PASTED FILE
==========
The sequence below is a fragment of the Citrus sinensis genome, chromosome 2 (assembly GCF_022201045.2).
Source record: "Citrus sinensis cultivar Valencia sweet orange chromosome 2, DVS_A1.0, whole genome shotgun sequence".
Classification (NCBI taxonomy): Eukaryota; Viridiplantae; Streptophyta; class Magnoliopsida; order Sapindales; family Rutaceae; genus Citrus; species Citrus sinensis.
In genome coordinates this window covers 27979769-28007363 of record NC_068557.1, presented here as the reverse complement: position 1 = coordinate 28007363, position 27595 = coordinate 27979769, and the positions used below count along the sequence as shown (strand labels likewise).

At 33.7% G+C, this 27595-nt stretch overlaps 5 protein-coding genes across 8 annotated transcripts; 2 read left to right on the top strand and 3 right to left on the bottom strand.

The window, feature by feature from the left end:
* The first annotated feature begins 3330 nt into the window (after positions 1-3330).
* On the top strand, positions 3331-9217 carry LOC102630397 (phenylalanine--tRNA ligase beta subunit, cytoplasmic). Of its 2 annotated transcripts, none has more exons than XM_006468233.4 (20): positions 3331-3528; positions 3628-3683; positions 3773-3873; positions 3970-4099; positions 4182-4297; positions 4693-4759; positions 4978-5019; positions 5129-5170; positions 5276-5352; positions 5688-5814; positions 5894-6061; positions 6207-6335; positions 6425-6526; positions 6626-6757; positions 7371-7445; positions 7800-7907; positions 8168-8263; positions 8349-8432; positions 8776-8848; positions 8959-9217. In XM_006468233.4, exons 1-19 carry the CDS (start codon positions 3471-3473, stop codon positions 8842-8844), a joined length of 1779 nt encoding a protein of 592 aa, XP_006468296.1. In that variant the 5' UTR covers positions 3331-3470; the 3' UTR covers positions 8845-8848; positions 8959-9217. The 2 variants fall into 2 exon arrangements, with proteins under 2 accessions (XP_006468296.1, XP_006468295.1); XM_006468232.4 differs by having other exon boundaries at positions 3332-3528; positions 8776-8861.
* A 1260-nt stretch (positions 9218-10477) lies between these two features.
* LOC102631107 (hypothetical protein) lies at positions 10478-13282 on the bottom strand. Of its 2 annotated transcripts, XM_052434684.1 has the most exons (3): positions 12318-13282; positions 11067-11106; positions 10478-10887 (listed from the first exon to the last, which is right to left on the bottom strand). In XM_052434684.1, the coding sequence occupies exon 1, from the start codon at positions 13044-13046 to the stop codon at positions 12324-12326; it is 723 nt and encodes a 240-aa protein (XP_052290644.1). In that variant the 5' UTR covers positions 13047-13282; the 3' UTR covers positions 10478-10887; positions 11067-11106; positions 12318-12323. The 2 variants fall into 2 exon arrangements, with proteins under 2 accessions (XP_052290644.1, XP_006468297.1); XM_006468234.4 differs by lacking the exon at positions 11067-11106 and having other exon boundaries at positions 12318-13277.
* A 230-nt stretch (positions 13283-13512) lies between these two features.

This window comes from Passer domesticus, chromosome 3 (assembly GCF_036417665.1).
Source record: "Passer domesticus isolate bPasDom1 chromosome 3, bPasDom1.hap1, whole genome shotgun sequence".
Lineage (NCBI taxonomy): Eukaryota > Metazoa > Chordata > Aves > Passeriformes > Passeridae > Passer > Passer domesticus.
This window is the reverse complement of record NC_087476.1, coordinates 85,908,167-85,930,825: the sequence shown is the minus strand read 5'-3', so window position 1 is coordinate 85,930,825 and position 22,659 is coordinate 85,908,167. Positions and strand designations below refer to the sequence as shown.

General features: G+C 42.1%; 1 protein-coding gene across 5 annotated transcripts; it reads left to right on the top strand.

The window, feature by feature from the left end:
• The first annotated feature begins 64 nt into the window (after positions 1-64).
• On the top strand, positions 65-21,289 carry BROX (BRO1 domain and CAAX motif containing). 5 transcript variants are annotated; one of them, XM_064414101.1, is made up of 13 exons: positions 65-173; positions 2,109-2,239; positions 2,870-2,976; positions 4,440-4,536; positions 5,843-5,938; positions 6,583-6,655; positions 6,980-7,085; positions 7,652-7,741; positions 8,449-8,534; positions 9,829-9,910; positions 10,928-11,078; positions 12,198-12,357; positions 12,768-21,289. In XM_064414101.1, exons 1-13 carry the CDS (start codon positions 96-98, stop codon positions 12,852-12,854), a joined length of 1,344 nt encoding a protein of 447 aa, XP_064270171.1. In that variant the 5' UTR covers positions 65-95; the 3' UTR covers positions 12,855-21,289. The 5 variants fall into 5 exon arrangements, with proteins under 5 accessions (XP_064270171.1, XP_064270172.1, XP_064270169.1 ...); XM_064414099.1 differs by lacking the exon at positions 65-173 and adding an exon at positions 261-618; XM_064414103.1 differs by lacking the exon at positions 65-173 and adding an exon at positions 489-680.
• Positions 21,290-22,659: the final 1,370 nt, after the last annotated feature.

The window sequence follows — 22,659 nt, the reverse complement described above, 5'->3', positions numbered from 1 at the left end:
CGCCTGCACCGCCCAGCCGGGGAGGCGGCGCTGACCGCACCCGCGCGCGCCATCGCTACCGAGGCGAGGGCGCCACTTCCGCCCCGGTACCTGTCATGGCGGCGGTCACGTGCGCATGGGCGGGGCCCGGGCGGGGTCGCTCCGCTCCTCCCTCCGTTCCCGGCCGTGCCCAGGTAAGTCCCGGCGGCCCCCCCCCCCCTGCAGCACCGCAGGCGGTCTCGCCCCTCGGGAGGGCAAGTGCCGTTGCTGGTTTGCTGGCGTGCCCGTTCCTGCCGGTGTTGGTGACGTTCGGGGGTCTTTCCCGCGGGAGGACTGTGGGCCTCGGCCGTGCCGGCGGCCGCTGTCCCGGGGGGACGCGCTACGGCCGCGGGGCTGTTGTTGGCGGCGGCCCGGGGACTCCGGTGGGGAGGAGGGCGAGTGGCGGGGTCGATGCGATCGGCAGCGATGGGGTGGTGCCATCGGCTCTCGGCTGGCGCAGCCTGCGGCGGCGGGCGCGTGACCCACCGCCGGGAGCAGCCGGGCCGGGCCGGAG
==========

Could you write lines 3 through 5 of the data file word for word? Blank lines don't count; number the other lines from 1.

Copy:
Classification (NCBI taxonomy): Eukaryota; Viridiplantae; Streptophyta; class Magnoliopsida; order Sapindales; family Rutaceae; genus Citrus; species Citrus sinensis.
In genome coordinates this window covers 27979769-28007363 of record NC_068557.1, presented here as the reverse complement: position 1 = coordinate 28007363, position 27595 = coordinate 27979769, and the positions used below count along the sequence as shown (strand labels likewise).

At 33.7% G+C, this 27595-nt stretch overlaps 5 protein-coding genes across 8 annotated transcripts; 2 read left to right on the top strand and 3 right to left on the bottom strand.